Dublin: -2°C Monday 17 January 2022

You won't eclipse the magic that Clones brings to Ulster final day

Plans to move the Ulster football final to Croke Park were misguided, writes Aonghus Ó Maicín.

A general view of St Tiernach's Park in Clones.
A general view of St Tiernach's Park in Clones.
Image: Donall Farmer/INPHO

THE VAST MAJORITY of sports stars, from all corners of the world, spend their careers encountering relatively similar experiences from week to week.

Premier League players travel the length and breath of England playing in 20-60,000-seater stadiums every weekend, but are they blessed with contrasting experiences as they take to the field in The Hawthorns, Selhurst Park and St Mary’s among others?

Atmospheres alter from place to place but to a large degree, each week’s adventure differs only slightly from the last.

Kobe Bryant called time on an illustrious career spanning 20 years earlier this year. Since joining the LA Lakers after the 1996 NBA Draft, he has been travelling all over the United States playing on the courts of cutting-edge contemporary arenas abound with screaming and devoted fans.

But are the feelings instigated on court in the Staples Center of Los Angeles truly a far cry from those felt in the Boston Celtics’ home arena, TD Garden, across the other side of the country?

- Unique -

GAA is unique in its ability to offer something other sports can barely perceive. Only in the GAA can a corner-forward find himself frustrated by swirling winds sweeping across the pitch in Gallarus, having been cheered on in front of 80,000 fans in Croke Park the week previous.

General view of the big screen in Croke Park Over 80,000 people pack into Croke Park for the All-Ireland finals every September. Source: Billy Stickland/INPHO

Many a player has cursed conditions such as those endured on the Dingle Peninsula but isn’t that what makes the GAA so special?

A championship summer consists of a succession of individual actualities all rising to a crescendo of passion, glory and anguish in September.

Ulster final day in Clones is one of those special occasions that gives the championship a rightful claim to being one of most intimate, passionate and animated campaigns in the world.

Ryan McAnespie and Neil McAdam celebrate at the end of the game Monaghan players, Ryan McAnespie and Neil McAdam, embrace after winning last year's Ulster SFC final in Clones. Source: Presseye/Andrew Paton/INPHO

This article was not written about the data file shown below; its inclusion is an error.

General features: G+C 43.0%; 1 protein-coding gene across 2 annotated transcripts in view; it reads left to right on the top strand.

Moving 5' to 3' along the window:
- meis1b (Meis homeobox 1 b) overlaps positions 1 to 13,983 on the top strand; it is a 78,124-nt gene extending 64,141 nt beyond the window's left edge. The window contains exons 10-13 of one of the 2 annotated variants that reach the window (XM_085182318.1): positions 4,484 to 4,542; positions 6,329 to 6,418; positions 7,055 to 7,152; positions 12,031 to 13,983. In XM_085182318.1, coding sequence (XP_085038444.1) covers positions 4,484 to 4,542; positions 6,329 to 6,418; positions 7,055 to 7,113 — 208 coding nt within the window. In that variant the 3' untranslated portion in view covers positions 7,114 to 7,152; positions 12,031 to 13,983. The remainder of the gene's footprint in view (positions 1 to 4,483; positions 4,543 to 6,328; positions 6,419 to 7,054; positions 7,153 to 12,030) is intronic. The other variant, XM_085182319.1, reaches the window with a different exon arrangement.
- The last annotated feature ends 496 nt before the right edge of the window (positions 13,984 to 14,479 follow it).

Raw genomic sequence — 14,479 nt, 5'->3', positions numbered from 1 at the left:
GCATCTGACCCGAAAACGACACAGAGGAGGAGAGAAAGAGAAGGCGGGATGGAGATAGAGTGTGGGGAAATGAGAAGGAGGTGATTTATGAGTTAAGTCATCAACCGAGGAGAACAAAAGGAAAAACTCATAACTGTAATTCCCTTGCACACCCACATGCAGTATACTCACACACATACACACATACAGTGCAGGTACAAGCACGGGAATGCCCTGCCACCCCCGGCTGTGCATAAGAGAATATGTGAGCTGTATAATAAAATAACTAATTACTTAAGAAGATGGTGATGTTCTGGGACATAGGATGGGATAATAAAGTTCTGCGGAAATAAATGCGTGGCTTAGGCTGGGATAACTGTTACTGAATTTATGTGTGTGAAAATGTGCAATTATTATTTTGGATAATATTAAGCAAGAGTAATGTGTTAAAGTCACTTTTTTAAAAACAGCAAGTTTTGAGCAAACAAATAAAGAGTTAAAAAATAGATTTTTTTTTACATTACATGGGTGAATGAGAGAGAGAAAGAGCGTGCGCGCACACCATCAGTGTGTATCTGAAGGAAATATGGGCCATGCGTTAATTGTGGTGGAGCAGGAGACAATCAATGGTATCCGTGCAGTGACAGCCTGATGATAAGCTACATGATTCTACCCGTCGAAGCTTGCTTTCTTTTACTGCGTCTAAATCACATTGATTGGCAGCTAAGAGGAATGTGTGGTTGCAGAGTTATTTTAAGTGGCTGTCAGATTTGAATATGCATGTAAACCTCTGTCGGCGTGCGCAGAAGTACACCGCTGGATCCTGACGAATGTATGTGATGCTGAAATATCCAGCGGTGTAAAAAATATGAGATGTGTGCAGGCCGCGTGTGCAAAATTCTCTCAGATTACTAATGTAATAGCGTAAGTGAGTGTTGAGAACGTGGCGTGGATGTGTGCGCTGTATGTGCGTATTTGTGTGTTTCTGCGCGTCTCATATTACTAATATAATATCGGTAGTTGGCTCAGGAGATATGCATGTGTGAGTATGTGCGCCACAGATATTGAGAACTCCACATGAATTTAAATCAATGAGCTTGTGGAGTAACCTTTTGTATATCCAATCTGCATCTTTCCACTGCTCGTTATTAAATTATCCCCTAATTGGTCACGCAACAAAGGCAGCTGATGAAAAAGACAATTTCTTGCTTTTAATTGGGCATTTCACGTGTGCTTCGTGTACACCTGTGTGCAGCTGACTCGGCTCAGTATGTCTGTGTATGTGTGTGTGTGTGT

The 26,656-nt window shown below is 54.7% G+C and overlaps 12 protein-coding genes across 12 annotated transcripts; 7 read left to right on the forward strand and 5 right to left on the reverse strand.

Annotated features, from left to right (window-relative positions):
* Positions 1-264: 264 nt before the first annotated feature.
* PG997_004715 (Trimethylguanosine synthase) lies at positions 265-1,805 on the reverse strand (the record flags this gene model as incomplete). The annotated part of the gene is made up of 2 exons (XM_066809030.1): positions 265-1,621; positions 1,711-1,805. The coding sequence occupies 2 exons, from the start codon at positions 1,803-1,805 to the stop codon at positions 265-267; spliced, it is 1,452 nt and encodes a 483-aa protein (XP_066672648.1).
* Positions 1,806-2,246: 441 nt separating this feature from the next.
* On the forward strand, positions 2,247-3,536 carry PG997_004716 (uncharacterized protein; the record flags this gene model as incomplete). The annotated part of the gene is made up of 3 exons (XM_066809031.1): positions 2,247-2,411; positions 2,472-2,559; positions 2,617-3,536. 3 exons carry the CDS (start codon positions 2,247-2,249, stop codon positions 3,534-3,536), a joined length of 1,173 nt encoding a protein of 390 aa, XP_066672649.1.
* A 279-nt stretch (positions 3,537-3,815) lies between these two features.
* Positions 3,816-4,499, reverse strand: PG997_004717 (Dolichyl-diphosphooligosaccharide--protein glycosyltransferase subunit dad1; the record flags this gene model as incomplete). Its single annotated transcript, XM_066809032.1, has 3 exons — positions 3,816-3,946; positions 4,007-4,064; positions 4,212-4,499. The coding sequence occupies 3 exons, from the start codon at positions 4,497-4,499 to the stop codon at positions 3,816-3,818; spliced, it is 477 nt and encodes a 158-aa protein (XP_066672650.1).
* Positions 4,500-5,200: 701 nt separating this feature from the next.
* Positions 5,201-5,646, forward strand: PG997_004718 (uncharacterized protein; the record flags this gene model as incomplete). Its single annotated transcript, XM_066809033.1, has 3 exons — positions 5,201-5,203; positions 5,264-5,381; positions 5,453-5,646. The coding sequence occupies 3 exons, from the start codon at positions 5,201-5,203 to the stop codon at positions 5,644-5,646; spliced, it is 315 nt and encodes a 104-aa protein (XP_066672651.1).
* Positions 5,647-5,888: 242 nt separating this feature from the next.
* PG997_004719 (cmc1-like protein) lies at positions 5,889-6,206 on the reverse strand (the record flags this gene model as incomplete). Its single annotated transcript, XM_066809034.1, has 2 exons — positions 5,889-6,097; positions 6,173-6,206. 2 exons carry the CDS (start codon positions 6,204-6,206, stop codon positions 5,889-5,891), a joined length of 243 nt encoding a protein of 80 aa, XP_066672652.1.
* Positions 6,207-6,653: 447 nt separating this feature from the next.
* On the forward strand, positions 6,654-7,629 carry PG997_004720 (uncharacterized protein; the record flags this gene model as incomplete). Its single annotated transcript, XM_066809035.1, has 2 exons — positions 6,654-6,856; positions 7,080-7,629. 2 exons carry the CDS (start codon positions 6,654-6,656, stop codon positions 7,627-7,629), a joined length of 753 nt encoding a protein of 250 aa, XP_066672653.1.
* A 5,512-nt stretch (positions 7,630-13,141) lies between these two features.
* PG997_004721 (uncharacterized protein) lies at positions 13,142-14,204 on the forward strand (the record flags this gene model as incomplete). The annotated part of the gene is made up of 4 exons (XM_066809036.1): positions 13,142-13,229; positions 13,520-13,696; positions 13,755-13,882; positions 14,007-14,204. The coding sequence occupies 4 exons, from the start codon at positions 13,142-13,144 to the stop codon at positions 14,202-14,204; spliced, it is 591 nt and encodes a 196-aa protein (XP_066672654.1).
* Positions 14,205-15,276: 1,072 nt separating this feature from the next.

Moving the Ulster final for reasons concerning capacity completely ignores the very essence of the day.

- Tradition -

Clones’ central location in Ulster, being less than two hours away from every other county ground in the province, means that it has essentially become a second home for other counties.

Fans from all over the province have made it a familiar haven, undertaking the pilgrimage to Church Hill every summer and partaking in all the compulsory conventions along the way.

With every match day in Clones comes a set of indoctrinated traditions handed down across the years with little or no variation.

A peppy atmosphere is always duly sampled on the Diamond before venturing down Fermanagh Street. The whiff of burger meat from the Leaning Tower lingers in the air before temptations to saunter into the Creighton Hotel, for a quick cold one, are immediately ignored ahead of the trek up the fabled hill to the stadium.


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The pushing and shoving which ensues as team buses attempt to clamber through the bustling masses is all part of the culture Ulster men, women and children have learned to exalt.

The intimate setting of the ground, with sidelines at the fingertips of spectators, provides an alternative challenge to that of Croke Park for players and their management alike. Every careless whisper is within earshot as they deal with the steely-edged realities of Ulster football.

Monaghan and Donegal supporters in the town Monaghan and Donegal supporters walk down Fermanagh Street in Clones ahead of last year's Ulster SFC final. Source: Cathal Noonan/INPHO

Ask any young aspiring hurler from Munster about their future ambitions and they will paint a picture of themselves playing in the theatre of dreams that is Semple Stadium . Sure the notion of running out onto the pitch at Croker tingles a few nerves in the spine but for now, Thurles is their Mecca.

A Munster hurling final would never be moved from Thurles. The same principle should apply to Clones.

- Ambitions -

Each county begins the championship campaign with contrasting ambitions.

Dublin undoubtedly set out on their journey this year in the hope of retaining the All-Ireland title, but not every county has the luxury of even pondering the thought.

For some, reaching Croke Park late in the summer is their All-Ireland.

Dublin players celebrate with the Sam Maguire cup Dublin will be hoping to be celebrating the Sam Maguire cup again this September. Source: Cathal Noonan/INPHO

Fast-tracking the route to Jones’ Road deprives players and their fans of the scenic thoroughfare which remains as appreciated now as it was through past generations.

Tyrone and Donegal will most likely serve up an enthralling Ulster SFC final tomorrow afternoon, a final that will contrast greatly with a final that would have taken place at GAA headquarters.

Both teams still remain well-short of their season ambitions and there is nothing to suggest that both teams won’t meet for a second time at HQ later this summer. In that case, fans from both counties will be more than willing to take the long trip to Dublin.

If and when that happens, the crusade to Croker will involve an entirely different set of customs in itself.

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